Seiger, Fiona-Katharina


Migration expert with regional focus on Asia, experienced sociologist with a demonstrated history of working in the academic research industry. Skilled in social research methods with particular focus on qualitative research methodologies, writing and editing. Doctor of Philosophy (Ph.D.) in Sociology from the National University of Singapore and a Master's degree in Development Studies from the University of Vienna (Austria). Focus on the study of migration, the migration industry, children&youth,...


  • Erasmus University Rotterdam

    University, Rotterdam, Netherlands



Authors Fiona-Katharina Seiger, Noel B. Salazar, Johan Wets
Year 2020
Book Title Migration at Work Aspirations, Imaginaries & Structures of Mobility
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1 Book Chapter

Migration at Work Aspirations, Imaginaries & Structures of Mobility

Authors Fiona-Katharina Seiger, Christiane Timmerman, Noel B. Salazar, ...
Year 2020
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2 Book

Hosting Migrants in Kyoto City: Different Migrant Cohorts and Mutual Support

Authors Fiona-Katharina Seiger, Atsumasa Nagata
Year 2020
Journal Name Global Perspectives
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3 Journal Article

‘Mixed’ Japanese-Filipino identities under Japanese multiculturalism

Authors Fiona-Katharina Seiger
Year 2019
Journal Name Social Identities
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4 Journal Article


Principal investigator Peter Leitner (Person in charge of the proposal), Diotima Bertel (Coordinating project manager)
Narratives and an understanding of a “common identity” are an effective legitimisation for European integration (Sassatelli, 2015). Furthermore, perceptions, e.g. on human rights and democracy, have an impact on migration (EUMAGINE, policy brief); and feedbacks from migrants back to their country of origin can affect migration both in a positive and negative way (Timmerman, Hemmerechts, & De Clerck 2014b), and, thus, also influence the image or perception of Europe. Migration is caused by a number of push and pull factors – narratives are one part of this. Therefore, the project aims to investigate the different perceptions of Europe, as well as the problems that are caused when expectation and reality do not match, or security problems that might arise from false narratives. The current image of Europe is influenced by a number of imaginations and narratives, and with the ‘Brexit’ vote, the positive idea of the European Union is under re-evaluation within the world. Migration as one of the key challenges in the last years further leads to a re-imagination of the EU. According to Sassatelli (2015), cultural identity is closely connected to various narratives (public, academic, institutional). In addition, normative influences, as identified by Garip and Asad (2013), describe the influence that previous migrants have on migration aspirations of prospective migrants. Furthermore, European identity is still in the making and heavily contested (ibid.) – as e.g. the mentioned “Brexit” vote shows (Cassidy, Innocenti & Bürkner 2018). Much research is carried out around the topic of narratives and European identity; however, most of it is focused on strategies for solidarity, changing the narratives about migration, creating an inter-European narrative and strengthening the cultural identity within Europe (e.g. Cantat 2015; Innocenti 2015; Scuzzarello & Kinnvall 2013). PERCEPTIONS, therefore, aims to support first-line practitioners outside of Europe in counteracting on false narratives and correcting skewed images of the EU.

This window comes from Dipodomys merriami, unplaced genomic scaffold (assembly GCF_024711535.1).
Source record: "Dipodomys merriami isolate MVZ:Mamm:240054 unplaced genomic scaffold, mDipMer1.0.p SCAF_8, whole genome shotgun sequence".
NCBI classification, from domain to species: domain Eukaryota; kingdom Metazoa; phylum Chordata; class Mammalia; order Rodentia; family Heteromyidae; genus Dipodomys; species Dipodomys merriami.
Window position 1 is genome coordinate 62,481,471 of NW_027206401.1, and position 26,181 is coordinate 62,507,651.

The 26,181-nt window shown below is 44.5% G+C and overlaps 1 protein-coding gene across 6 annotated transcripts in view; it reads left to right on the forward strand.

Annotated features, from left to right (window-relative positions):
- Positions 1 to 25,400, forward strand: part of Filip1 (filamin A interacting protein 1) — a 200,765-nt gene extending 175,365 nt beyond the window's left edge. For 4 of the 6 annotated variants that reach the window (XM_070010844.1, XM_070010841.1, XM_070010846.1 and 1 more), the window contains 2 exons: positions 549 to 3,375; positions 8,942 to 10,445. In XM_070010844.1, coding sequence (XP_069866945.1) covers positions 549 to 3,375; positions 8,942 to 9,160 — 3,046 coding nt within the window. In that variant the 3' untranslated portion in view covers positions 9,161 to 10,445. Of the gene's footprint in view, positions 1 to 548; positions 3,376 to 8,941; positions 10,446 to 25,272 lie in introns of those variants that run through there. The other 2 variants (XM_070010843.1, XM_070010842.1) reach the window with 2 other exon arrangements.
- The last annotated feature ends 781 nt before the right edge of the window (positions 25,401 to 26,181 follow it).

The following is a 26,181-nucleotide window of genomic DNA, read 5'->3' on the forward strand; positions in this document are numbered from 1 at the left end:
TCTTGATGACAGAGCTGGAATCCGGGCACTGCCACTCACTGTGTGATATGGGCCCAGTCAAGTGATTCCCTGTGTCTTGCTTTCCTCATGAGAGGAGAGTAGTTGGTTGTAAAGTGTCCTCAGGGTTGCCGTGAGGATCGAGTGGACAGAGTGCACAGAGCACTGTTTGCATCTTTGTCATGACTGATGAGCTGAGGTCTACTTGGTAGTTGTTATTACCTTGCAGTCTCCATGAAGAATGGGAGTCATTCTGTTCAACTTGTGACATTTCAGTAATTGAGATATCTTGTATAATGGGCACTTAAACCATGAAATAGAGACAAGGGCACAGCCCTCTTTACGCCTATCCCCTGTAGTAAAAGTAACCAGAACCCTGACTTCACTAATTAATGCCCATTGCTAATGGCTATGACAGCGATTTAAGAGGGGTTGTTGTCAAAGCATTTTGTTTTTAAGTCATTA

Year 2019
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5 Project


Principal investigator Peter Scholten (Project co-ordinator), Asya Pisarevskaya (Project manager), Nathan Levy (Project manager), Adham Aly (Project assistant)
The Migration Research Hub supports the systematic accumulation of knowledge in migration studies. It aims to be the go-to resource for finding knowledge on migration, from the latest literature to the most appropriate topical experts. In the spirit of a collaborative approach to knowledge management in migration studies, researchers from all around the world are invited to contribute with their publications and expertise to further innovation in the field. The taxonomy of migration studies developed through this project allows everyone to identify opportunities for collaboration and new research projects across disciplines and geographies. The systematic approach to data collection and knowledge accumulation promotes and facilitates dialogue between researchers and policy stakeholders, and raises awareness of the latest debates and the most current and emerging questions about migration. The Migration Research hub was built during the IMISCOE-led Horizon 2020 project, CrossMigration (2018-2020). See a list of the team members below. The project is now fully integrated into and maintained by IMISCOE.
Year 2018
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6 Project

Consanguinity as capital in rights assertions: Japanese-Filipino children in the Philippines

Authors Fiona-Katharina Seiger
Year 2017
Journal Name Critical Asian Studies
Citations (WoS) 2
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7 Journal Article

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